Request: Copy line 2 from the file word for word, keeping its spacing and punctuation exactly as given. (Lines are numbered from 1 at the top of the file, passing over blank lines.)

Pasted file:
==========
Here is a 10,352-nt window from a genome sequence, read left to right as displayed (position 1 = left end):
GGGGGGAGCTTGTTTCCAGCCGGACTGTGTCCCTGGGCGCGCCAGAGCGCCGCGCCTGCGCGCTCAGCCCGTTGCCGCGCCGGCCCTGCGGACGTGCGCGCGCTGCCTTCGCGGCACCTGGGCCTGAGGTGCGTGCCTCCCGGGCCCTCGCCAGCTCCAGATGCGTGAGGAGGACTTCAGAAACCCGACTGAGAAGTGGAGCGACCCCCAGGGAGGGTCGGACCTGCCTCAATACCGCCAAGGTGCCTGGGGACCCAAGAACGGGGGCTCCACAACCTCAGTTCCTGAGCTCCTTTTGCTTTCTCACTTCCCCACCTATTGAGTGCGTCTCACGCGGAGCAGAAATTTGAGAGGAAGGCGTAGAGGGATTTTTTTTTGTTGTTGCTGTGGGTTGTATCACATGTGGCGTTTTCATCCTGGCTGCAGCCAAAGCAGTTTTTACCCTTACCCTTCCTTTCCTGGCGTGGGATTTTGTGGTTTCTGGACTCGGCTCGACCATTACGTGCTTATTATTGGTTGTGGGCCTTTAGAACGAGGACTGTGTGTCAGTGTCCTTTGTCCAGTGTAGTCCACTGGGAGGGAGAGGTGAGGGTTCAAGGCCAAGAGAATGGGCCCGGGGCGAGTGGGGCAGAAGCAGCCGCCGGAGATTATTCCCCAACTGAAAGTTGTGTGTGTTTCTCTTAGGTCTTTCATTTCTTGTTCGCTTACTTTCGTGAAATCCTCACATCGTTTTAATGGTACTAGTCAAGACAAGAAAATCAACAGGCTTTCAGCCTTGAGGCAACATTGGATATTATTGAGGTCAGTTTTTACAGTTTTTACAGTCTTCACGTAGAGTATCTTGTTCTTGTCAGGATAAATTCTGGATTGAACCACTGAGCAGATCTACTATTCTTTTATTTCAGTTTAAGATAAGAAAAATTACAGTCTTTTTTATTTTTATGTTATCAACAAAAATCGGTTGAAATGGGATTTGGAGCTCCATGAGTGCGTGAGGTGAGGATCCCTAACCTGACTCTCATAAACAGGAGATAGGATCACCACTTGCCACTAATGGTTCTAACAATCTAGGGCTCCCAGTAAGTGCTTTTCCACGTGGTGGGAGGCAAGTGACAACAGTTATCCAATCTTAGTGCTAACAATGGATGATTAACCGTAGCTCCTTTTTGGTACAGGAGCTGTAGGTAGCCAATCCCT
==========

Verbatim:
GGGGGGAGCTTGTTTCCAGCCGGACTGTGTCCCTGGGCGCGCCAGAGCGCCGCGCCTGCGCGCTCAGCCCGTTGCCGCGCCGGCCCTGCGGACGTGCGCGCGCTGCCTTCGCGGCACCTGGGCCTGAGGTGCGTGCCTCCCGGGCCCTCGCCAGCTCCAGATGCGTGAGGAGGACTTCAGAAACCCGACTGAGAAGTGGAGCGACCCCCAGGGAGGGTCGGACCTGCCTCAATACCGCCAAGGTGCCTGGGGACCCAAGAACGGGGGCTCCACAACCTCAGTTCCTGAGCTCCTTTTGCTTTCTCACTTCCCCACCTATTGAGTGCGTCTCACGCGGAGCAGAAATTTGAGAGGAAGGCGTAGAGGGATTTTTTTTTGTTGTTGCTGTGGGTTGTATCACATGTGGCGTTTTCATCCTGGCTGCAGCCAAAGCAGTTTTTACCCTTACCCTTCCTTTCCTGGCGTGGGATTTTGTGGTTTCTGGACTCGGCTCGACCATTACGTGCTTATTATTGGTTGTGGGCCTTTAGAACGAGGACTGTGTGTCAGTGTCCTTTGTCCAGTGTAGTCCACTGGGAGGGAGAGGTGAGGGTTCAAGGCCAAGAGAATGGGCCCGGGGCGAGTGGGGCAGAAGCAGCCGCCGGAGATTATTCCCCAACTGAAAGTTGTGTGTGTTTCTCTTAGGTCTTTCATTTCTTGTTCGCTTACTTTCGTGAAATCCTCACATCGTTTTAATGGTACTAGTCAAGACAAGAAAATCAACAGGCTTTCAGCCTTGAGGCAACATTGGATATTATTGAGGTCAGTTTTTACAGTTTTTACAGTCTTCACGTAGAGTATCTTGTTCTTGTCAGGATAAATTCTGGATTGAACCACTGAGCAGATCTACTATTCTTTTATTTCAGTTTAAGATAAGAAAAATTACAGTCTTTTTTATTTTTATGTTATCAACAAAAATCGGTTGAAATGGGATTTGGAGCTCCATGAGTGCGTGAGGTGAGGATCCCTAACCTGACTCTCATAAACAGGAGATAGGATCACCACTTGCCACTAATGGTTCTAACAATCTAGGGCTCCCAGTAAGTGCTTTTCCACGTGGTGGGAGGCAAGTGACAACAGTTATCCAATCTTAGTGCTAACAATGGATGATTAACCGTAGCTCCTTTTTGGTACAGGAGCTGTAGGTAGCCAATCCCT